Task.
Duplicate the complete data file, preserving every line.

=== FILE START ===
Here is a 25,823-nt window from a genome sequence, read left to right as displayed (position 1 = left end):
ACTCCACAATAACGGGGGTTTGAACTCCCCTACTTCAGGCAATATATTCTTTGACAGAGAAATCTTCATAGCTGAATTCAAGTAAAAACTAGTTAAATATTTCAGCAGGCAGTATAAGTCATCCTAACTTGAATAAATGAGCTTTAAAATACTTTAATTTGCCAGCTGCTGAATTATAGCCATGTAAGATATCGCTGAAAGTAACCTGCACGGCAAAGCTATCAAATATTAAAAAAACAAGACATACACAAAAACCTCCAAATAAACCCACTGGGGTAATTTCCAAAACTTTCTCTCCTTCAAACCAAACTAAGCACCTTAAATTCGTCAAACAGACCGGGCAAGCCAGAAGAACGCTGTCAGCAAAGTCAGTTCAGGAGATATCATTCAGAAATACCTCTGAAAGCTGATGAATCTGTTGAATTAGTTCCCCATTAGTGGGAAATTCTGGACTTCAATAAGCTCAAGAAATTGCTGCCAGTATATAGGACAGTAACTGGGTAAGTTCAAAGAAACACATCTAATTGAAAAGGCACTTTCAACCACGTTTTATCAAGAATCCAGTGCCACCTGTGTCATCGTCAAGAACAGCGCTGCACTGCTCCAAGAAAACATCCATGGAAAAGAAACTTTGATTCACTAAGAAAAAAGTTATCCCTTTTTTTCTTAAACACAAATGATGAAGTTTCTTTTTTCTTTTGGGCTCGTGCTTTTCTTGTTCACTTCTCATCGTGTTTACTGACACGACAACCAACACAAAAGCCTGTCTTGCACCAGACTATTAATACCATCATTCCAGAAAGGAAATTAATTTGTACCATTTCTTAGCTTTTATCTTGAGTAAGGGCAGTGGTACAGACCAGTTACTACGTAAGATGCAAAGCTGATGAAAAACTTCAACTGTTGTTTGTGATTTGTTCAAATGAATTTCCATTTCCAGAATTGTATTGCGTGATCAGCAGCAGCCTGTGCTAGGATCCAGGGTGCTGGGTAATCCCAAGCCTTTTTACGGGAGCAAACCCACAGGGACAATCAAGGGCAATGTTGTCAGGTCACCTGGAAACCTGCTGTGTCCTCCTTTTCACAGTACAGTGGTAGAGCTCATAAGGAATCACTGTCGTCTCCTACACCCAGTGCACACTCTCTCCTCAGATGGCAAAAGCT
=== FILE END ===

Here is a 25,823-nt window from a genome sequence, read left to right as displayed (position 1 = left end):
ACTCCACAATAACGGGGGTTTGAACTCCCCTACTTCAGGCAATATATTCTTTGACAGAGAAATCTTCATAGCTGAATTCAAGTAAAAACTAGTTAAATATTTCAGCAGGCAGTATAAGTCATCCTAACTTGAATAAATGAGCTTTAAAATACTTTAATTTGCCAGCTGCTGAATTATAGCCATGTAAGATATCGCTGAAAGTAACCTGCACGGCAAAGCTATCAAATATTAAAAAAACAAGACATACACAAAAACCTCCAAATAAACCCACTGGGGTAATTTCCAAAACTTTCTCTCCTTCAAACCAAACTAAGCACCTTAAATTCGTCAAACAGACCGGGCAAGCCAGAAGAACGCTGTCAGCAAAGTCAGTTCAGGAGATATCATTCAGAAATACCTCTGAAAGCTGATGAATCTGTTGAATTAGTTCCCCATTAGTGGGAAATTCTGGACTTCAATAAGCTCAAGAAATTGCTGCCAGTATATAGGACAGTAACTGGGTAAGTTCAAAGAAACACATCTAATTGAAAAGGCACTTTCAACCACGTTTTATCAAGAATCCAGTGCCACCTGTGTCATCGTCAAGAACAGCGCTGCACTGCTCCAAGAAAACATCCATGGAAAAGAAACTTTGATTCACTAAGAAAAAAGTTATCCCTTTTTTTCTTAAACACAAATGATGAAGTTTCTTTTTTCTTTTGGGCTCGTGCTTTTCTTGTTCACTTCTCATCGTGTTTACTGACACGACAACCAACACAAAAGCCTGTCTTGCACCAGACTATTAATACCATCATTCCAGAAAGGAAATTAATTTGTACCATTTCTTAGCTTTTATCTTGAGTAAGGGCAGTGGTACAGACCAGTTACTACGTAAGATGCAAAGCTGATGAAAAACTTCAACTGTTGTTTGTGATTTGTTCAAATGAATTTCCATTTCCAGAATTGTATTGCGTGATCAGCAGCAGCCTGTGCTAGGATCCAGGGTGCTGGGTAATCCCAAGCCTTTTTACGGGAGCAAACCCACAGGGACAATCAAGGGCAATGTTGTCAGGTCACCTGGAAACCTGCTGTGTCCTCCTTTTCACAGTACAGTGGTAGAGCTCATAAGGAATCACTGTCGTCTCCTACACCCAGTGCACACTCTCTCCTCAGATGGCAAAAGCT